A big legal win for consumers

Before she became a Massachusetts US senator and while she was still an academic, Elizabeth Warren proposed the creation of a watchdog government agency that would look after the interests of consumers when it came to financial matters. That agency, known as the Consumer Financial Protection Bureau, became a reality in 2010 during the Obama administration in the teeth of fierce opposition from business interest and the Republican party.

The CFPB was meant to ensure that people would be treated fairly by “banks, credit unions, securities firms, payday lenders, mortgage-servicing operations, foreclosure relief services, debt collectors, and other financial companies”. In order to ensure greater independence, the legislation creating the CFPB required that it be funded through the Federal Reserve and not through annual Congressional appropriations, where it could be eliminated during the budgetary process.

Opponents of the CFPB launched one legal challenge after another to try and have it eliminated or at least have its powers drastically curtailed, but they all failed. The most recent one, and one of the most serious, was brought by payday lenders who were irked by the limits that the CFPB imposed on their industry. They sued, arguing that the funding structure was unconstitutional. While a US district court rejected their claim, the Fifth Circuit Court of Appeals, the most conservative in the country, ruled in their favor and the case went up to the US Supreme Court.

But in a surprise, the Supreme Court ruled late last week by a 7-2 margin (with Clarence Thomas writing the majority opinion with Samuel Alito, who has consistently shown himself to be a partisan hack, and Neil Gorsuch being the two dissenters) that the funding structure was constitutional. This has energized the agency.

The Consumer Financial Protection Bureau was bracing for survival until the Supreme Court ended years of uncertainty by ruling that its funding stream is constitutional.

Now, the agency is poised to resume its role as Wall Street’s biggest nemesis.

The bureau said Friday that it will expand its enforcement office by nearly 40 percent, renew its push to pursue more than a dozen court cases and legal actions that were stalled by the litigation and develop new regulations on credit markets.

“The court’s ruling makes crystal clear the CFPB is here to stay,” Director Rohit Chopra said on a call with reporters Friday. “The CFPB will be firing on all cylinders.”

Needless to say, many financial sectors are upset that they have been prohibited from having a free rein at the expense of consumers.

The closely watched case had threatened to severely curtail the power of the bureau, which has been a partisan lightning rod since it opened its doors in 2011. The agency, which says it has returned $20 billion to consumers since its inception, was the brainchild of Sen. Elizabeth Warren (D-Mass.), then a professor, and she helped set it up.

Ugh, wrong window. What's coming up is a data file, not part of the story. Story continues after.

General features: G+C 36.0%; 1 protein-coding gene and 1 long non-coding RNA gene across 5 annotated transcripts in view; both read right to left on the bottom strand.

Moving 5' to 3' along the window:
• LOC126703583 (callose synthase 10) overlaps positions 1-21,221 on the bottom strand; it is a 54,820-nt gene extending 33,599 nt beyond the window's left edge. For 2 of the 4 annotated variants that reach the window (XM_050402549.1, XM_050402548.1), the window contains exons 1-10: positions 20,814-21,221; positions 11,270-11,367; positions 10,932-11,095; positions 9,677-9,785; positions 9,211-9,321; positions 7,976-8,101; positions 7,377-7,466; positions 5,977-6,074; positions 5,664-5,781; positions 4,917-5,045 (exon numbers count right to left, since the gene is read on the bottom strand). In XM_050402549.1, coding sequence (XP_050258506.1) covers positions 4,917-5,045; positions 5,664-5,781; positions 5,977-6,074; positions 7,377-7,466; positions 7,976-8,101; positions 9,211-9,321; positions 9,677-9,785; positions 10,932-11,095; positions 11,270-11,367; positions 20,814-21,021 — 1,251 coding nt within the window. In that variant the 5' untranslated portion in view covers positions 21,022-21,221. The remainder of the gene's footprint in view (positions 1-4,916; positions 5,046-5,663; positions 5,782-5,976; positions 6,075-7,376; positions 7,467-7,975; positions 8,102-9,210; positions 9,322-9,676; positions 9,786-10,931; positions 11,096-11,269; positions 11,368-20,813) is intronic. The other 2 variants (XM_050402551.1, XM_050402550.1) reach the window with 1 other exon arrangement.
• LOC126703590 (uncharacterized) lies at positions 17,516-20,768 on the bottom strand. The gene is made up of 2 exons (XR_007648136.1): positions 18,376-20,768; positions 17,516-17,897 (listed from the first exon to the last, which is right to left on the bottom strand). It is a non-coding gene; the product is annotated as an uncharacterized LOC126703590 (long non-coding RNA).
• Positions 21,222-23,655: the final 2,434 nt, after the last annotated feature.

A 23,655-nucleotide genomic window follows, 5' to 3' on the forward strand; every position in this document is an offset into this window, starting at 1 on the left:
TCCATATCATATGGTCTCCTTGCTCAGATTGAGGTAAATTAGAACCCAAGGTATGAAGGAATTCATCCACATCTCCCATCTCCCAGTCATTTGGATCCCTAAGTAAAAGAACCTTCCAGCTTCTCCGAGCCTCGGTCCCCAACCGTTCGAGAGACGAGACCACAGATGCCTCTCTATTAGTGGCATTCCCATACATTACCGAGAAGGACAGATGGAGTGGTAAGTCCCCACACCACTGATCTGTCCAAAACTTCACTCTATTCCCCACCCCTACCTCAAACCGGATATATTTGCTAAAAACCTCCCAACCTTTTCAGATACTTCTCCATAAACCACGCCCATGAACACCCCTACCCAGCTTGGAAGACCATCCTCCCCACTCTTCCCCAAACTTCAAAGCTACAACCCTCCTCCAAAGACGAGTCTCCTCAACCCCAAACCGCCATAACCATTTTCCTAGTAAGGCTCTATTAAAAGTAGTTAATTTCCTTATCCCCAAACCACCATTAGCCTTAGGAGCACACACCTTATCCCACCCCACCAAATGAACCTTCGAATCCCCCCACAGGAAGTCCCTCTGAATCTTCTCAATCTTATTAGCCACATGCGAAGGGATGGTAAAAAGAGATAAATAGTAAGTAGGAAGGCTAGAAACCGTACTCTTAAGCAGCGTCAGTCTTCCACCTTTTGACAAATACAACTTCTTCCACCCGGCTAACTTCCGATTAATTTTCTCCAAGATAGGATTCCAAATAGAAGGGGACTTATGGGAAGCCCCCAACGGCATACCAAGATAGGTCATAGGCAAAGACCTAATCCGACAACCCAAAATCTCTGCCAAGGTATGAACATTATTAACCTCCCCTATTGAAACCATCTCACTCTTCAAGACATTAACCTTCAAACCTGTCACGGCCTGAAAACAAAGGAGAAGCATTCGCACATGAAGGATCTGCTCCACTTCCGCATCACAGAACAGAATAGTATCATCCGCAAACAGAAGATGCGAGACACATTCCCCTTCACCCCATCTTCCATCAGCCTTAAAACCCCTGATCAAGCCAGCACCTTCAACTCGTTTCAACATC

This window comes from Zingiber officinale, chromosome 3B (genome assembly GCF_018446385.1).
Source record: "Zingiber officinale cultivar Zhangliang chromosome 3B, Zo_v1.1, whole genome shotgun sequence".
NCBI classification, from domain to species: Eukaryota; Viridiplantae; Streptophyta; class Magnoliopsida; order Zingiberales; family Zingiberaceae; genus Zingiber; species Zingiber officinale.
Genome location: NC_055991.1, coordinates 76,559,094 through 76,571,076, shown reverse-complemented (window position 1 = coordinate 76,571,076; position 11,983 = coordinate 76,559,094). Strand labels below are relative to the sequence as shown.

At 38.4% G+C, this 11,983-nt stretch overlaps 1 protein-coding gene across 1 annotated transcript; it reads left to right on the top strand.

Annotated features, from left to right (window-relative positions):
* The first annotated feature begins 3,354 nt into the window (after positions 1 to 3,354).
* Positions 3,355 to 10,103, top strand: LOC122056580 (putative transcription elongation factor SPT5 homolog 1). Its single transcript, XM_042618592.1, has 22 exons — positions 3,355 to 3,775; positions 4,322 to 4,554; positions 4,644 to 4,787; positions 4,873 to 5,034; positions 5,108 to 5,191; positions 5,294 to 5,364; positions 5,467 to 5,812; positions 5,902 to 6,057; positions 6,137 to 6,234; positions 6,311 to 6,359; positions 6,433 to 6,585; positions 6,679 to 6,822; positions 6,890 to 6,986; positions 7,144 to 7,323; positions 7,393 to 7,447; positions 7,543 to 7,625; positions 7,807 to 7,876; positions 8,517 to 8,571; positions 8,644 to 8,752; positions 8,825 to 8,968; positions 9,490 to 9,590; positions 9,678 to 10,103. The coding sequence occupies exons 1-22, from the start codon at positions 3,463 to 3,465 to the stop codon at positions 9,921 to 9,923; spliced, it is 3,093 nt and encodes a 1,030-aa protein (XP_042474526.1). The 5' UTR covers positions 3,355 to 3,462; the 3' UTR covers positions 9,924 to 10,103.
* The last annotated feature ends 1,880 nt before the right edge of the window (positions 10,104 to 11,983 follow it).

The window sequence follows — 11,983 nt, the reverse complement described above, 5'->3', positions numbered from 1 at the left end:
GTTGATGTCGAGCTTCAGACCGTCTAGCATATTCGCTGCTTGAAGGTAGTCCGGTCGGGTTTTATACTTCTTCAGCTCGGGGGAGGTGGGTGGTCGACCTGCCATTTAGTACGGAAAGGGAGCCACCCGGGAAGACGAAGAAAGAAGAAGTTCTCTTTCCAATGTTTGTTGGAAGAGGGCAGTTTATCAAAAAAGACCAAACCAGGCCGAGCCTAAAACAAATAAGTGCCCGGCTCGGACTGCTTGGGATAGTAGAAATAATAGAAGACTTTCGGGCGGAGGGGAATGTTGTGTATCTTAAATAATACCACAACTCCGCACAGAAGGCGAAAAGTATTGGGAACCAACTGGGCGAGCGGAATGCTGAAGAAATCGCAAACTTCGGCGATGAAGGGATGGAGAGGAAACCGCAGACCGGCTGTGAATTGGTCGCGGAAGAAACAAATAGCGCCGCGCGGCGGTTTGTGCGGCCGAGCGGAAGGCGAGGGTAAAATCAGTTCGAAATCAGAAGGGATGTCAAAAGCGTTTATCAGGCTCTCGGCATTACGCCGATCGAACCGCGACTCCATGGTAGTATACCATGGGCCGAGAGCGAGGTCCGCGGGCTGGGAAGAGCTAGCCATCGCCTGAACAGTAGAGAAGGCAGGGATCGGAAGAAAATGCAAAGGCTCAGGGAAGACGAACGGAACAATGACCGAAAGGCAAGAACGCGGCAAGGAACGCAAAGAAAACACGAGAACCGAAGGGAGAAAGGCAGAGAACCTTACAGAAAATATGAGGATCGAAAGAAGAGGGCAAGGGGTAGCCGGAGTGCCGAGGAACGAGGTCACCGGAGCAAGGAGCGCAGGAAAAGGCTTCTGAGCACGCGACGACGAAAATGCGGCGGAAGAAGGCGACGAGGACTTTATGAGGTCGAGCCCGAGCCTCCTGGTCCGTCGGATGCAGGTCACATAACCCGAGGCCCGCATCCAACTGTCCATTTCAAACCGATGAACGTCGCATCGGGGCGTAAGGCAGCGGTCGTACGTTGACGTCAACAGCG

The case also posed a potential threat to the viability of other agencies across the government, including the Federal Reserve and other banking regulators, who also don’t draw money from the congressional appropriations process. And if the high court had upheld a lower court’s ruling throwing out a 2017 payday lending rule, a broad swath of other CFPB regulations would have been thrown into question.

Financial industry groups, many of which have long loathed the bureau because of its aggressive enforcement, were divided over the outcome. While the payday lenders sought nullification of agency rules, mortgage bankers warned that a decision casting doubt on existing regulations would throw their market into turmoil.

The enforcement office is adding 75 staff members — attorneys, investigators, paralegals and economists — to its ranks for a total of 275 staff, a senior CFPB official said.

The bureau is also pursuing 14 matters — including litigation and Civil Investigative Demand enforcement actions — which had been stayed or were inactive because one of the companies in question cited the pending Supreme Court case, the official said.

Chopra also hinted at new regulations on the horizon: “Expect to see more work when it comes to credit reports and credit scores,” he said.

Republicans are still vowing to rein in the agency, which they see as a rogue regulator with little accountability.

Warren said she expects additional future attacks on the agency.

“The big banks came after us, payday lenders came after us, the Republicans came after us, and we’re still standing,” she said. “We don’t fool ourselves. They’ll come back again. They’ll have another attack. They’ll figure out another way to go after the agency. They’ll do it again and again and again.”

Yes, they will. But this ruling means that opponents of the CFPB have a much tougher task ahead. They will be able to try and chip away at its powers but the very existence of the body is now more secure.

You can read the opinion here and also an analysis of the opinion.


  1. birgerjohansson says

    Elisabeth Warren for president (Bernie Sanders will be a bit too long in the tooth).

  2. johnson catman says

    re birgerjohansson @1: Warren ran in 2020 but did not garner enough support to displace Biden in the primaries.

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